“Our goal is to achieve a dual function,” said Bartlett when I caught up with him recently over the phone. “Offer yield-bearing instruments for cheap which democratizes money by letting ordinary folks have equity in something. And at the same time, start filling the infrastructure [funding] deficit.”
Here’s how: Using blockchain technology, all transactions would be digital, including the currency. But unlike, say Bitcoin, which can be volatile based on the whims of the market, this digital currency is government-backed which should stabilize its value. And the transactions would be recorded on a public digital ledger where traders could buy and sell them directly and avoid brokerage markups or delays. This would, theoretically, lower the cost of debt issuance for Berkeley, enabling it to borrow for smaller-dollar projects like parks without having to bundle it into larger issuances for multiple projects.
The Challenges of Revolutionizing the Muni Market
Berkeley’s microbond idea generated a lot of buzz in 2018, when the council unanimously voted to direct city staff to evaluate the benefits of a pilot program in which Berkeley would offer municipal debt using blockchain technology. Market watchers got excited again in 2019, when the city put out an RFP seeking a firm to manage services for establishing and executing its new financing program. But by then, the startup company that Bartlett and Arreguín initially had in mind for the project and which had helped Cambridge, Massachusetts issue its “minibonds,” had folded.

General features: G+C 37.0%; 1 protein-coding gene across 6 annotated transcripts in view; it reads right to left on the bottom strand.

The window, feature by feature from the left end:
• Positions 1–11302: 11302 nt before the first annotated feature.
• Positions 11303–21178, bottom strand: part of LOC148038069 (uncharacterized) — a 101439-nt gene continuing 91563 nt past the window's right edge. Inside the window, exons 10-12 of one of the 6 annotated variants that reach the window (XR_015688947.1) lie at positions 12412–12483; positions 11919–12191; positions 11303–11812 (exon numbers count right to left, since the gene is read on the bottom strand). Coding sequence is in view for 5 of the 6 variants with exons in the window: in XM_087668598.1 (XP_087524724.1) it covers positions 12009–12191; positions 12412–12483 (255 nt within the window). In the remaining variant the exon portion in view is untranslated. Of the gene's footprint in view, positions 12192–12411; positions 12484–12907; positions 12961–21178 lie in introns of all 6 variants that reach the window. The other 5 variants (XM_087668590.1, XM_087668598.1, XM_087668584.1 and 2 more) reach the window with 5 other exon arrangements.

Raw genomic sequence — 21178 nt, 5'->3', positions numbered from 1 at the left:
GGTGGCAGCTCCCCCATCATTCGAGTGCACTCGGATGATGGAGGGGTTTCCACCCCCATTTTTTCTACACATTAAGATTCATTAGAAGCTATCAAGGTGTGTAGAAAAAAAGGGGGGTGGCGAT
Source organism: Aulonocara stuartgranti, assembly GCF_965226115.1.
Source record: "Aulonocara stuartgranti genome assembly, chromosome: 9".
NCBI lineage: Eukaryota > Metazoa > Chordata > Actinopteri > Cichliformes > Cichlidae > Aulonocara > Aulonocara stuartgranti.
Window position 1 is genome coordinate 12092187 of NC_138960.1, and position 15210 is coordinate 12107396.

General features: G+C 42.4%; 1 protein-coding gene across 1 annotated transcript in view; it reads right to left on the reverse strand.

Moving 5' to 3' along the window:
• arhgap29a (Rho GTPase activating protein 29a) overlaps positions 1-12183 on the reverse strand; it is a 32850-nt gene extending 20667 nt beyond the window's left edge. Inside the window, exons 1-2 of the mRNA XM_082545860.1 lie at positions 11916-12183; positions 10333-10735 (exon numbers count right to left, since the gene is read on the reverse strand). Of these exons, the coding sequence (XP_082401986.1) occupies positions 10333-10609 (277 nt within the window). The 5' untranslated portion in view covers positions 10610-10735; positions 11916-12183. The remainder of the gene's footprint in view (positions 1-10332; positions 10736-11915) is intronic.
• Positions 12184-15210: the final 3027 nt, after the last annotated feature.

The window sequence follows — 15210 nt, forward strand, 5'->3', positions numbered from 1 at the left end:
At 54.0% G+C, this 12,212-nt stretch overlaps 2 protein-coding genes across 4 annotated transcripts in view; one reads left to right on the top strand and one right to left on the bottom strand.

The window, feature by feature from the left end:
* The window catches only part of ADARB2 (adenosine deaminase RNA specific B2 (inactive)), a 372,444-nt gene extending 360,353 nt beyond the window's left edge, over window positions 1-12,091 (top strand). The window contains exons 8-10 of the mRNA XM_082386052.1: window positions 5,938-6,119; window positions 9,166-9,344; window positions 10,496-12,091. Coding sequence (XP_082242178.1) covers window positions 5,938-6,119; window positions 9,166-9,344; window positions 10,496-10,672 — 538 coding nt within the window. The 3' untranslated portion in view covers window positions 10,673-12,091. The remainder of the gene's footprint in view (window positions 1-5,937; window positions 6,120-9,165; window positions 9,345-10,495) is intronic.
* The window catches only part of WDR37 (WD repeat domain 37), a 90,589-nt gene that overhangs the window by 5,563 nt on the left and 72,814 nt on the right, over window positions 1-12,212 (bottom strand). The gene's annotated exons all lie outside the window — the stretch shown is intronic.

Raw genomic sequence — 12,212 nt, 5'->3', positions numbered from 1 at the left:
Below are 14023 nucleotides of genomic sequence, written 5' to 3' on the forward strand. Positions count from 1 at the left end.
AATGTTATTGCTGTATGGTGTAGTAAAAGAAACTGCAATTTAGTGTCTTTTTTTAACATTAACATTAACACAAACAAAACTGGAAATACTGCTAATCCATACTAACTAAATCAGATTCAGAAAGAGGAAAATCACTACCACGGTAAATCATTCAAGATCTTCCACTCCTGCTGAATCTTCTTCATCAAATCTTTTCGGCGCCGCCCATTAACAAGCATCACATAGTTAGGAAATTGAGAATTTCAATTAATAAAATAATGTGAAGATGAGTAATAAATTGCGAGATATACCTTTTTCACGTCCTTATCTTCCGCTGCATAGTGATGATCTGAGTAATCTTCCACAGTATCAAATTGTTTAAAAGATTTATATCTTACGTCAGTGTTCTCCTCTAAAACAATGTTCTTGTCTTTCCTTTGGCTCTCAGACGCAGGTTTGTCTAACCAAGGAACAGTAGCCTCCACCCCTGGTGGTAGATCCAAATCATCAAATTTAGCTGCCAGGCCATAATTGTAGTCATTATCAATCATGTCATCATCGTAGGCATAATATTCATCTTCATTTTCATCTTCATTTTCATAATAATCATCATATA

Then, the Covid-19 pandemic slowed everything down. Finally in late 2021, the city announced it had selected a vendor. That was followed by months of contract negotiations and ironing out other details.
Now, Bartlett said the project really is getting going and the city is working on scheduling a kick-off call with vendor Valdés & Moreno, a Kansas City-based firm that specializes in municipal bonds.
“In those early days, I was still a little green in government,” Bartlett said of the process. “I recognize now that anything of substance takes at least five years to realize.” He added that a prefabricated rent-to-own housing initiative he’d also gotten passed that same year was just now getting off the ground. “And that’s not even a radical money experiment, it’s just a new fiscal way of doing development.”